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High School Notebook

Jan's Bold Prediction Underscored Quiet Confidence of Granada Hills

December 20, 1987|STEVE ELLING | Times Staff Writer

The Granada Hills team was silent as it took the field to face Carson in the City Section 4-A Division final, almost as though the group was en route to a wake. Awake? They looked comatose. Only one voice was audible as the team exited the locker room in a somber, single-file formation.

"It's going to be an upset," Granada Hills receiver Kyle Jan said quietly as players jogged past a group of reporters at East L. A. College on Friday night.

At the time, upset seemed a mite understated. Miracle was the logical term, since Carson entered the game unbeaten and ranked No. 2 in a national poll.

Jan and the team didn't stay quiet for long, however. A few hours later, the improbable prediction was fulfilled as Granada Hills shocked Carson, 27-14.

In the fourth week of the season, Carson bullied Granada Hills, 42-14 and its defense forced several Highlander mistakes.

Of the 4,000 spectators Friday, most expected a reprise.

Instead, they saw reprisal.

And Jan was right in the middle of most of it. The talk, it turned out, wasn't just Jan jive after all.

"When we came out the door I told you we'd do it," he said.

Jan had seven catches for 93 yards, including a 25-yard scoring pass from quarterback Jeremy Leach that gave the Highlanders a 14-6 lead at the half. Jan also intercepted two passes from Carson quarterback George Malauulu. When he wasn't catching passes from two quarterbacks, he was serving as cheerleader.

"I usually don't show much emotion out there," Jan said. "I guess I got a little carried away."

When Leach hit tight end Sean Brown from 16 yards out to give Granada Hills a 7-6 lead, Jan was seen running up the tartan track that encircles the football field, waving his arms to fire up the Granada Hills fans.

"He was definitely into it," Leach said. "He went nuts."

Most of the Granada Hills team was anything but crazy before the game, however. Instead of the boisterous approach, the Highlanders went out steely-eyed.

"We'd read all about it," said Jan, a Times All-Valley receiver. "We saw where everybody was saying we didn't even belong on the same field with them. We knew we could do it."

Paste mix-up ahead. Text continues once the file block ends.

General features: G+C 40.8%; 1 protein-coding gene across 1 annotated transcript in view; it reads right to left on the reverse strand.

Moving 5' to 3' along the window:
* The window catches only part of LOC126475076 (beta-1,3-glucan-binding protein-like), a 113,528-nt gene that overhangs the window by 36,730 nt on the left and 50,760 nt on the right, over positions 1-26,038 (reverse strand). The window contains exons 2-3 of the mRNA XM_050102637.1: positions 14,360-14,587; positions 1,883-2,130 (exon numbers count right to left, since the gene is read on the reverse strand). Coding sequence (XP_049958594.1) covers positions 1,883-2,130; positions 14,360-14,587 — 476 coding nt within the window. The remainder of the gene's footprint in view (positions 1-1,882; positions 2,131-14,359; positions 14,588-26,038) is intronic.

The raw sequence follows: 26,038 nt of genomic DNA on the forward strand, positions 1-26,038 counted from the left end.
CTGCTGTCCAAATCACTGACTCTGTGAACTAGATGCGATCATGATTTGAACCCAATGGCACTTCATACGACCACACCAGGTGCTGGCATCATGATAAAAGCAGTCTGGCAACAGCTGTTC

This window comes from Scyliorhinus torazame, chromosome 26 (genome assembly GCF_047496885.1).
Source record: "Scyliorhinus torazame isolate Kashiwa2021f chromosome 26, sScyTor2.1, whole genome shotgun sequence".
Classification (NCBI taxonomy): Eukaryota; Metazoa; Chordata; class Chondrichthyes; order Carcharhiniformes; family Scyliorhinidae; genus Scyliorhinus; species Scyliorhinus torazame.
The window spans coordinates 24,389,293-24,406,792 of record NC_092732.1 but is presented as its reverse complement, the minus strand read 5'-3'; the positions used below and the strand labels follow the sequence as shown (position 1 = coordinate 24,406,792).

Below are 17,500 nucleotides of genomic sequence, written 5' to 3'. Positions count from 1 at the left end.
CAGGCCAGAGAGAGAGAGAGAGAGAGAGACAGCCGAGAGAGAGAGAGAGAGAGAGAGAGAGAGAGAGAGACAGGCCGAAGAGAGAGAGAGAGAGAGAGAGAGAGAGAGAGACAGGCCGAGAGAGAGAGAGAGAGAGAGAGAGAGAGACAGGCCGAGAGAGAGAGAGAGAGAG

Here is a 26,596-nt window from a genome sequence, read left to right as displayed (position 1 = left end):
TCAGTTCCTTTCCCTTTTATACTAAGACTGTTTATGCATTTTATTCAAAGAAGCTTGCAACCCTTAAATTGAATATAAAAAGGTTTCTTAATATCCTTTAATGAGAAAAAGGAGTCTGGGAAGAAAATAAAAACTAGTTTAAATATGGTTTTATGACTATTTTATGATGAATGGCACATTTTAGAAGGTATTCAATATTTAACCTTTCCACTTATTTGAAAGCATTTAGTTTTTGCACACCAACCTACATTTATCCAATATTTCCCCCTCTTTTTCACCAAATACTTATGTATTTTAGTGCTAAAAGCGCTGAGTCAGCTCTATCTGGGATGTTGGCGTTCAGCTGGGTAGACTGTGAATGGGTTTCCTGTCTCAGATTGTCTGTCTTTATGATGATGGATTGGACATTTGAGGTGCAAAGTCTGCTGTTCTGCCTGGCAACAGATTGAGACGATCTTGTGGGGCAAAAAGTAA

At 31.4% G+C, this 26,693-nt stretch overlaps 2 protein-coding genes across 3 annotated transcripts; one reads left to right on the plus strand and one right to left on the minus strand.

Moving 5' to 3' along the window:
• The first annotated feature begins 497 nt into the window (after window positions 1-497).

Jan's second interception was a big play for the 6-foot, 4-inch senior--he picked off a Malauulu pass at the Granada Hills' 35 with 6:44 remaining. Three plays later, Leach hit receiver Darryl Stephenson for a 29-yard touchdown that gave Granada Hills a 21-6 lead. Jan finished the season with five interceptions.

Thanks, mom: Sure, Granada Hills was an underdog, but by how much?

"I think if we played Carson five times, we'd probably lose three or four times," said Leach, a Times All-Valley selection. "They are a great team."

It should be noted that the Leach family isn't big on playing longshots.

"I overheard my mom say before the game that she wouldn't bet on us," Leach said with a laugh.

Most felt Granada Hills (9-3) would have to play a flawless game to have any realistic chance, but strangely, the Highlanders turned the ball over five times--two interceptions and three fumbles--and still managed to hold off Carson (11-1).

"We went in thinking we had to play our best game ever," Leach said, "but the defense ended up saving us I don't know how many times."

Numbers game: A sampling of statistics provides an indication of why the Granada Hills upset might be considered perhaps the biggest in City history.

Malauulu had only three interceptions all season. Granada Hills picked off Malauulu passes on three consecutive second-half attempts. Backup quarterback Frederick Gatlin threw one pass and it was intercepted and returned 30 yards for a touchdown by Kevin Carmichael, giving the Highlanders a 27-6 lead.

Granada Hills' 27 points was equally unlikely. Entering the game, Carson had allowed a total of 62 points in 11 games.

Carson had allowed only 27 points in the first half and 20 in the second quarter--yet the Highlanders scored 14 in the period. The Colts had scored 159 points--their best quarter--in the second, but Granada Hills blanked Carson in the 12-minute span Friday.

Momentum change: A key play that was lost in the shuffle came with 2:03 left in the first quarter when Carson's Louis Perez missed a 22-yard field-goal attempt. After Carson linebacker Warren Arthur intercepted a Leach pass at the Granada Hills' 31, the Highlander defense held. A successful attempt by Perez would have given the Colts a 9-0 lead and a big psychological edge.

"I couldn't believe he missed it," Jan said. "It was almost like an extra point. That had to hurt."

Funny footwear: East L. A. College has one of the few synthetic surfaces in town. Players on both teams discarded the usual cleated shoes for more practical attire on their tires.

Carson linebacker Arnold Ale, who set team records this season for sacks and unassisted tackles and was named The Times' South Bay defensive player of the year, wore a pair of high-tops with an army camouflage pattern.

Leach forgot his turf shoes and had to borrow a pair from Highlander linebacker David Kim.

Hair flair: Several Granada Hills players shaved their heads Thursday, but none settled for a garden-variety flat-top.

A group of offensive linemen went for the buzzed-over-the-ear look, with a couple of players opting for colored highlights, a la Brian Bosworth.

Leach had perhaps the most interesting cut, however. The Roman numerals XVII were carved in the back of his head--he wears uniform No. 17.

"Now I have to go to the banquet with my hair like this," he said.

He'll also appear on television. The game will be televised on the Prime Ticket cable network at 7:30 tonight.

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